These things are the basis of rational discourse and argument.

    To argue against them is to affirm them.

  7. 7
    Popperian says:

    StephanB

    First, let’s bury this dishonest attempt to rewrite history. Clearly, the old position (“I cannot be absolutely certain about anything,”) is different from the new position, (“I can be absolutely certain that A = A”). There is no possibility that it cannot be the case.

    Clarification or re-write of history?

    For example, can you solve a problem by being “certain” that A = A in the sense that you’re implying, in practice? How is it a source of guidance? iOW, the question of what is knowledge, seems relevant and clarifying that wouldn’t necessarily imply rewriting history.

    The law of identity is, as the very word proclaims, about identities, or more precisely, it is about existent beings with identities in the real world. The purpose of the law of identity is to enable us to think and be certain about what is, what is not, and what cannot be.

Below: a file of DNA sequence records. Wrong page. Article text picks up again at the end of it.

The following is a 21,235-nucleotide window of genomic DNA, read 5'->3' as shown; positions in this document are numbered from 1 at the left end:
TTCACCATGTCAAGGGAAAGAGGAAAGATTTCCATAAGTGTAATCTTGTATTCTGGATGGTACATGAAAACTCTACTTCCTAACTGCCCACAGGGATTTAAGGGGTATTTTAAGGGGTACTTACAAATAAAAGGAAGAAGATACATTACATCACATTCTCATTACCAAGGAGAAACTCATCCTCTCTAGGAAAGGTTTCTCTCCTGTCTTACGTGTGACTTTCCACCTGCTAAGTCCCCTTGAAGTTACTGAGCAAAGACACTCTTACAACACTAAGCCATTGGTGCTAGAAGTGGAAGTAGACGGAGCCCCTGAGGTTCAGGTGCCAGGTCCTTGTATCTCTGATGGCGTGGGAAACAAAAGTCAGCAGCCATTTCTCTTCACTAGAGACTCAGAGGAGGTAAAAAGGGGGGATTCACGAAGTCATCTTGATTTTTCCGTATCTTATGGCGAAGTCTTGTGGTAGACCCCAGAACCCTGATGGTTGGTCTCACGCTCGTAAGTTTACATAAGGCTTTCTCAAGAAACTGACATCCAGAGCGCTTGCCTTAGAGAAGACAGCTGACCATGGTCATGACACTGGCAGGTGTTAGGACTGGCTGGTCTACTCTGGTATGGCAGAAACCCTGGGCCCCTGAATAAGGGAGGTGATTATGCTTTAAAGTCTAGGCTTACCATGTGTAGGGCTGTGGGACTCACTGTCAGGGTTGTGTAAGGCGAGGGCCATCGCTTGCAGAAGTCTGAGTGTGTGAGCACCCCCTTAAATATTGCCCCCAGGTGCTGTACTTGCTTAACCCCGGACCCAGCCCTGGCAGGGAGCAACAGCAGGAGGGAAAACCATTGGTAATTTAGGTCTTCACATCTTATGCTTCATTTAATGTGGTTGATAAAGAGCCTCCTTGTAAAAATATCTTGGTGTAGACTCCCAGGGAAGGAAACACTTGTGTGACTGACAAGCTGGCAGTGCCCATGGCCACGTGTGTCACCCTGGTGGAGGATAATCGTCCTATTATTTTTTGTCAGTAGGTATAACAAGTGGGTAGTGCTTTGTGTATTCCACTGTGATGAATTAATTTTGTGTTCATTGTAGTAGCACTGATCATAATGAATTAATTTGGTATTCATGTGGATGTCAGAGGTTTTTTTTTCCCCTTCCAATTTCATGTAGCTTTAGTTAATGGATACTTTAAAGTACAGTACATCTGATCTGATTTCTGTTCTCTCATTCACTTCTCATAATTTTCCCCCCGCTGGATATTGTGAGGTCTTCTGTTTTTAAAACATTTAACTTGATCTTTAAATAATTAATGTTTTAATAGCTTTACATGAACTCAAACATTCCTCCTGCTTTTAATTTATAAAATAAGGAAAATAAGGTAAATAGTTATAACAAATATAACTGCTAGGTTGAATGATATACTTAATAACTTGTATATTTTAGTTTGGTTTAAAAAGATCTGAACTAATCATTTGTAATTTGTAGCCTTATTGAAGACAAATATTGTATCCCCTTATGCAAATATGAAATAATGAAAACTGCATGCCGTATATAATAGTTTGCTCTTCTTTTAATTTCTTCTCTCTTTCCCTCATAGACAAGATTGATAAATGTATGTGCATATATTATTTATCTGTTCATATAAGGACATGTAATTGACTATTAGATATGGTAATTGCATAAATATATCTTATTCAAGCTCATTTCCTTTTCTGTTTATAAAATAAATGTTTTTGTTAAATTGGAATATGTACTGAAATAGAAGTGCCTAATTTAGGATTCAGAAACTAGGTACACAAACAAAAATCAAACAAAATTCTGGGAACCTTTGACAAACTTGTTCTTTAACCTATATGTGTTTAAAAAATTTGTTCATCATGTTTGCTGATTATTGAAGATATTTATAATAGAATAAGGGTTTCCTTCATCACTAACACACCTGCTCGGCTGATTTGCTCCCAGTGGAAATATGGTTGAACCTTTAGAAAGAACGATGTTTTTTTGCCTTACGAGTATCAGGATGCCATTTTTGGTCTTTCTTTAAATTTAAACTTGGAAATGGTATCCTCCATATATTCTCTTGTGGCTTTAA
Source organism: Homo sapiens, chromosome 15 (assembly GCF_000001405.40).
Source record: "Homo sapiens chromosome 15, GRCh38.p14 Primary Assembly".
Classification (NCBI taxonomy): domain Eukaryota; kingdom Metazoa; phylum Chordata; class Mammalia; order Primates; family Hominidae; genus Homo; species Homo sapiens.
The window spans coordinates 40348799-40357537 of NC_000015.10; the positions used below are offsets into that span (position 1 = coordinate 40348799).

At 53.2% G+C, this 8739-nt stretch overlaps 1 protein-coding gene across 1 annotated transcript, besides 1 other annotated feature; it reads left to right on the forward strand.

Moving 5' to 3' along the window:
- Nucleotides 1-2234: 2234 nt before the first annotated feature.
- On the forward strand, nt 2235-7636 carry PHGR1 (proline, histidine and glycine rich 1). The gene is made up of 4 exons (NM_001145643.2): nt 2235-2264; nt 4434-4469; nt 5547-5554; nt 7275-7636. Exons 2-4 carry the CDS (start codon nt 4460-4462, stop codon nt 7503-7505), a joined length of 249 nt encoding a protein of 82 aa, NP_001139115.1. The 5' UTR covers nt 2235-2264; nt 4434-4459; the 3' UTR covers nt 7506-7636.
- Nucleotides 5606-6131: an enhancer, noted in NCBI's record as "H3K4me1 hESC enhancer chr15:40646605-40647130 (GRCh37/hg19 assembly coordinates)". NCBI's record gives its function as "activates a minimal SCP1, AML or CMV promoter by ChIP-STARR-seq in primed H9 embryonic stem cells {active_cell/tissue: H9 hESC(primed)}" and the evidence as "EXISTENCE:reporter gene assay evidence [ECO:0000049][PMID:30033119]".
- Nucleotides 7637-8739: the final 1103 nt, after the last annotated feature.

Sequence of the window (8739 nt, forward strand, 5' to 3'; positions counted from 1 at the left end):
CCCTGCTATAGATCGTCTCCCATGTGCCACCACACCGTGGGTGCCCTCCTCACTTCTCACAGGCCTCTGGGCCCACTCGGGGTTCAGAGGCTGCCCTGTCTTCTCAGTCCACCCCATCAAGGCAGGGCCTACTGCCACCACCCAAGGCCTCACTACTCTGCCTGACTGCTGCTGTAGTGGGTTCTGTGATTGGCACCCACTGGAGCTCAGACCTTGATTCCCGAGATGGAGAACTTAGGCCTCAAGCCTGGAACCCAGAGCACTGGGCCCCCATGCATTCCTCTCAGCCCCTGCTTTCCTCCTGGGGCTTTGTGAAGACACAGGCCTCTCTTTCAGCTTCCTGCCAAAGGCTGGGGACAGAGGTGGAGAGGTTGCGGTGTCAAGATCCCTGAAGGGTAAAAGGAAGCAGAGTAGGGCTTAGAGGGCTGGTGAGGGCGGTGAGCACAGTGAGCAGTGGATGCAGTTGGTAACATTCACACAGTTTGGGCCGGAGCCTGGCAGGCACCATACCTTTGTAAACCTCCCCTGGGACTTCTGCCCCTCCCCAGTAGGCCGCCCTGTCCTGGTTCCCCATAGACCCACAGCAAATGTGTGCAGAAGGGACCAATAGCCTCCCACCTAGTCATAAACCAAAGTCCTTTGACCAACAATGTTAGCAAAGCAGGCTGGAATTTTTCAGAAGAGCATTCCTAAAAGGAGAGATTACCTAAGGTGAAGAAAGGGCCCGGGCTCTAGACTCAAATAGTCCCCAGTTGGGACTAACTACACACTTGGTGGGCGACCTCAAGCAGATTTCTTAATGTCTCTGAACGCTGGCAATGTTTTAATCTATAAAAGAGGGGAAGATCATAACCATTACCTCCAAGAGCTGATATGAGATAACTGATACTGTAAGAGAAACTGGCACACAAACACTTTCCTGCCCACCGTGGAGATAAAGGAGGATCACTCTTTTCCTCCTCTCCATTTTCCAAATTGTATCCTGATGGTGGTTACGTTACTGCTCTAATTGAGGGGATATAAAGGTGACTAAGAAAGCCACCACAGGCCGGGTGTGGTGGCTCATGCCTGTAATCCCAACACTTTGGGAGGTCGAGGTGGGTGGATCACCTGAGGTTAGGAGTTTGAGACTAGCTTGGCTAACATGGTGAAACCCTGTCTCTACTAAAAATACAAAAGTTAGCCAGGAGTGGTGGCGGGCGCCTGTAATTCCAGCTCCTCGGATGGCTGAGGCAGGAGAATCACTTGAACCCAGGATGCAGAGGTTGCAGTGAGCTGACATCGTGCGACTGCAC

How does one go about infallibly identifying anything, in practice, which allows the LOI to provide guidance?

    For example, have you heard of Goodman’s problem of induction?

    From this post this post on falsifiability

    Traditional accounts of induction are concerned with justifying its use or how to properly evaluate the cogency of inductive arguments. It’s normally taken for granted that induction–as a mode of inference from past experience to general expectations and hypotheses–is possible or even straightforward. For example, from our past experience with green emeralds we may, it’s presumed, unambiguously induce that all emeralds are green. Nelson Goodman, however, challenged this assumption.